Whilst drowning remains a heavy burden on health systems in LMIC, limited data very often leads to ineffective prevention strategies. The study entitled "Pattern of Presenting Complaints Recorded as Near-Drowning Events in Emergency Departments: A National Surveillance Study from Pakistan" presented in this special issue reveals that even with the existence of surveillance systems such as Pak-NEDS there is still a major underreporting of drowning and near-drowning events. Greater emphasis needs to be placed on data source selection, site locations, ED care standards and multisector collaboration in Pakistan.
Estimating the true burden of burn injuries, particularly with limited or no specialized tertiary burn centers is extremely difficult without adequate surveillance. Scalds and flame burns were the commonest cause of burn injury (70% and 18% respectively) of those discharged from the ED as highlighted in "Burn injury characteristics: Findings from Pakistan National Emergency Department Surveillance Study". Such data further serves to reinforce knowledge on prevention strategies surrounding the use of kerosene stoves and wood-based cooking fuel.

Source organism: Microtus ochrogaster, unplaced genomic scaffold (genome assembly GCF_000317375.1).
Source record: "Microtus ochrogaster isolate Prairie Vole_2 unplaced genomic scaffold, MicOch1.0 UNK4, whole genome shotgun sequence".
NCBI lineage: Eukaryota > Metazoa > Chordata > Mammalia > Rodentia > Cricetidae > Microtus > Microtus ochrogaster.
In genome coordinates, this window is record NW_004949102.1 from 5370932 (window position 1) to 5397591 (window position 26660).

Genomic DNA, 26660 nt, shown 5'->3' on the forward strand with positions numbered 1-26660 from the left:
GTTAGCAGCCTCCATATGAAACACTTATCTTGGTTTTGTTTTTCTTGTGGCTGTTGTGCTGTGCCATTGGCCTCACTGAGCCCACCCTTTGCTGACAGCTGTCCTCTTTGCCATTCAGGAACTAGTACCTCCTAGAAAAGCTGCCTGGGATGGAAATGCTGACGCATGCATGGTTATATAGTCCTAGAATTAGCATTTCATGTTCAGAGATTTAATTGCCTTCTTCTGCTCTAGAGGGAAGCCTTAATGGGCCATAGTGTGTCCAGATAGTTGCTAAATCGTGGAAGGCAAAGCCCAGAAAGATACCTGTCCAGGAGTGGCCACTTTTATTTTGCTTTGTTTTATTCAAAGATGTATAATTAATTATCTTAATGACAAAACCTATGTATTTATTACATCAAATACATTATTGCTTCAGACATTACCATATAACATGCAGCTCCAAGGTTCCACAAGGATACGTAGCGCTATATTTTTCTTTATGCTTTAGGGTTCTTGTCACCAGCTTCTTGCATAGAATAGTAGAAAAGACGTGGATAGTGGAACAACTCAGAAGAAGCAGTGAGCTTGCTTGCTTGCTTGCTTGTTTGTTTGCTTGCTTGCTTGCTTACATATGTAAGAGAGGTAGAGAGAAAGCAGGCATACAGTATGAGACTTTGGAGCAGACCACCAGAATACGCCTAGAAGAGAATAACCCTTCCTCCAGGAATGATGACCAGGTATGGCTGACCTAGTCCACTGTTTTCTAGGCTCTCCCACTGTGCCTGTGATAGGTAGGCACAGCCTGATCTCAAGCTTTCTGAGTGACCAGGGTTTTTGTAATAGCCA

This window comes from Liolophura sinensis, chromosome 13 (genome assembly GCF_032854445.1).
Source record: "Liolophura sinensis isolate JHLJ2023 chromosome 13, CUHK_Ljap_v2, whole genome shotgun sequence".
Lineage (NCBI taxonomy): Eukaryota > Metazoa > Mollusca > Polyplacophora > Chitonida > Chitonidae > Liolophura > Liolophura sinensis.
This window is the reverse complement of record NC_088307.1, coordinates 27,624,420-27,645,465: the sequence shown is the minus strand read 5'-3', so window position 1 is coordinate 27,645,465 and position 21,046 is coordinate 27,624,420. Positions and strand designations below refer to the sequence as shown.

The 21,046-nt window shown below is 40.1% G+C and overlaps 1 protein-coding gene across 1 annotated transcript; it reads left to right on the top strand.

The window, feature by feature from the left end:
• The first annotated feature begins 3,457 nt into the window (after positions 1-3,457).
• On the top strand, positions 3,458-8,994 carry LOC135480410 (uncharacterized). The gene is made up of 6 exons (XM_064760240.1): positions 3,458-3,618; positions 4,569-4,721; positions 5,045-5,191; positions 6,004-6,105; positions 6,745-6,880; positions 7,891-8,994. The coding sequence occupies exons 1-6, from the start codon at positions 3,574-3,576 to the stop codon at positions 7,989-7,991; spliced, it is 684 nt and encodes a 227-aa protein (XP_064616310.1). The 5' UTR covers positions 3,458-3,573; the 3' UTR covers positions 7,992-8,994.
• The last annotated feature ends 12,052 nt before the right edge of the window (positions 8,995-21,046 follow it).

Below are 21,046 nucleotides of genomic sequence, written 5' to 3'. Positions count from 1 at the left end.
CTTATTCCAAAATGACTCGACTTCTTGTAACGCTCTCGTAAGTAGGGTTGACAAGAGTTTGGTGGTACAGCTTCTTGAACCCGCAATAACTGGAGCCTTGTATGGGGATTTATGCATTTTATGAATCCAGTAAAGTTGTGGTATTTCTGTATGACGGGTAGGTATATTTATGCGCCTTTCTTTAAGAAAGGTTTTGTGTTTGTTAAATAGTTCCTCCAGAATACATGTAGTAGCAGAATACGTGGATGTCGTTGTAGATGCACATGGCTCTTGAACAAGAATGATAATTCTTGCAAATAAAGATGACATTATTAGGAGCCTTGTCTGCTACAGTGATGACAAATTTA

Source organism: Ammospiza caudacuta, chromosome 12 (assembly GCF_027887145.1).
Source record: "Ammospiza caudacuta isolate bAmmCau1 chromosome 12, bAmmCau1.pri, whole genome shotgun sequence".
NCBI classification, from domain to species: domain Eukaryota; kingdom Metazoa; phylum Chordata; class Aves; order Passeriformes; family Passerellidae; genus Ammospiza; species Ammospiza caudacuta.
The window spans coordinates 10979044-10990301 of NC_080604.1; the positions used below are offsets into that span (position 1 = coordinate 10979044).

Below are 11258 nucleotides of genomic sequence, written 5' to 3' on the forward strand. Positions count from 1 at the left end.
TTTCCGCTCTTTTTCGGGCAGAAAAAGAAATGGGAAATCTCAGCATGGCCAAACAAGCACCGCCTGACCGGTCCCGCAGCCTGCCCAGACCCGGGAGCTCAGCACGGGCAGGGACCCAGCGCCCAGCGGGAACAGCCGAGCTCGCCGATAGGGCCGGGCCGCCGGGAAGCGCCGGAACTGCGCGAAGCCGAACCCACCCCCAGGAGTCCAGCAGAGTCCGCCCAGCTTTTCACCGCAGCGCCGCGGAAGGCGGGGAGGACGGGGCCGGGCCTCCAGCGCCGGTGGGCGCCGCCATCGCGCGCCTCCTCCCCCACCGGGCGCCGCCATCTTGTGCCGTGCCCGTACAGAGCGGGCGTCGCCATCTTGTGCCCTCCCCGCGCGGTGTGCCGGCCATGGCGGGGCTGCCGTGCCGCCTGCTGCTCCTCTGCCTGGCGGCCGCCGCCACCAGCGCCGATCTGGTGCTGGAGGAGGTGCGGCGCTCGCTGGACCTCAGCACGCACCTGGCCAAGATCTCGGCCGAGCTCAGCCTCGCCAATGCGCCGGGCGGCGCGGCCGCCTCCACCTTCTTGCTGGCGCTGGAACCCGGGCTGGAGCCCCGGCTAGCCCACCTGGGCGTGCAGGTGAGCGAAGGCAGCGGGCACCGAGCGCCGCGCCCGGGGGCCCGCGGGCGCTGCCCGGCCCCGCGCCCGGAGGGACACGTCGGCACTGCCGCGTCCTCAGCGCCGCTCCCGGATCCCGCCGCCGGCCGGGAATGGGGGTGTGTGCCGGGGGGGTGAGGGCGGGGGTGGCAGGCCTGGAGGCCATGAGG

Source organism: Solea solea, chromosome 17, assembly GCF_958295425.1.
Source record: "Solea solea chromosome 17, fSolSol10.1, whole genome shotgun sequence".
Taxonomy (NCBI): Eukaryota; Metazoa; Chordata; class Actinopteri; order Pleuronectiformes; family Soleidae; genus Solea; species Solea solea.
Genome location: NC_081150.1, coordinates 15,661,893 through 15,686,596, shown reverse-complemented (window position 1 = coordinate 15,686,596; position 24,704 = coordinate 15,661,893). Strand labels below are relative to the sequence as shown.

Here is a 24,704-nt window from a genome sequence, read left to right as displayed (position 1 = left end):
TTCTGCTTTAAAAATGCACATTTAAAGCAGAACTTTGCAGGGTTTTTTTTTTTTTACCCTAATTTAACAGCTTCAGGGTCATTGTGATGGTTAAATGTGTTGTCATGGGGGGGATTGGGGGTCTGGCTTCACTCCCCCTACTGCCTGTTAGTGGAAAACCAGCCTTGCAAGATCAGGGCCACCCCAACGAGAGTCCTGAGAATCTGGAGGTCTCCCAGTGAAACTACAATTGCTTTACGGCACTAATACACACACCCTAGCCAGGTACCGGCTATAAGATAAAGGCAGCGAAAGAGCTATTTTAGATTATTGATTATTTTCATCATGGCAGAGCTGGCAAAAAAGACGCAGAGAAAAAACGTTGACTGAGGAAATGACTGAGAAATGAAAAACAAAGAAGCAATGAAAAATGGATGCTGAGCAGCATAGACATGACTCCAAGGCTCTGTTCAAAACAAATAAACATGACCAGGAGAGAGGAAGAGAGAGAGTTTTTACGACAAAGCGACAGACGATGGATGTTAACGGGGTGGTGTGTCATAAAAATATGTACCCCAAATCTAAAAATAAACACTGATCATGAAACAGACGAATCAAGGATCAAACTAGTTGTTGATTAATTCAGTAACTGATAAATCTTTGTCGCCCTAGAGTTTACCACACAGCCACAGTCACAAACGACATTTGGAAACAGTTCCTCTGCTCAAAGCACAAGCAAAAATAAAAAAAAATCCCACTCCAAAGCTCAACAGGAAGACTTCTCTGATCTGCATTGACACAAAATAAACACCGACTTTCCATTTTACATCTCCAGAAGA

EDs offer an excellent opportunity to collect epidemiological data on intentional injuries among children . The paper in this special issue focusing on child violence reports that of the 30.937 children who were registered through Pak-NEDS, 8.2% were intentionally injured. The majority of these injuries were as a result of assault (65.8%) followed by self-inflicted injuries (34.2%). This paper highlights the role that active, sustainable surveillance systems such as Pak-NEDS can have in raising the awareness of violence against children and directing prevention programs towards this public health priority.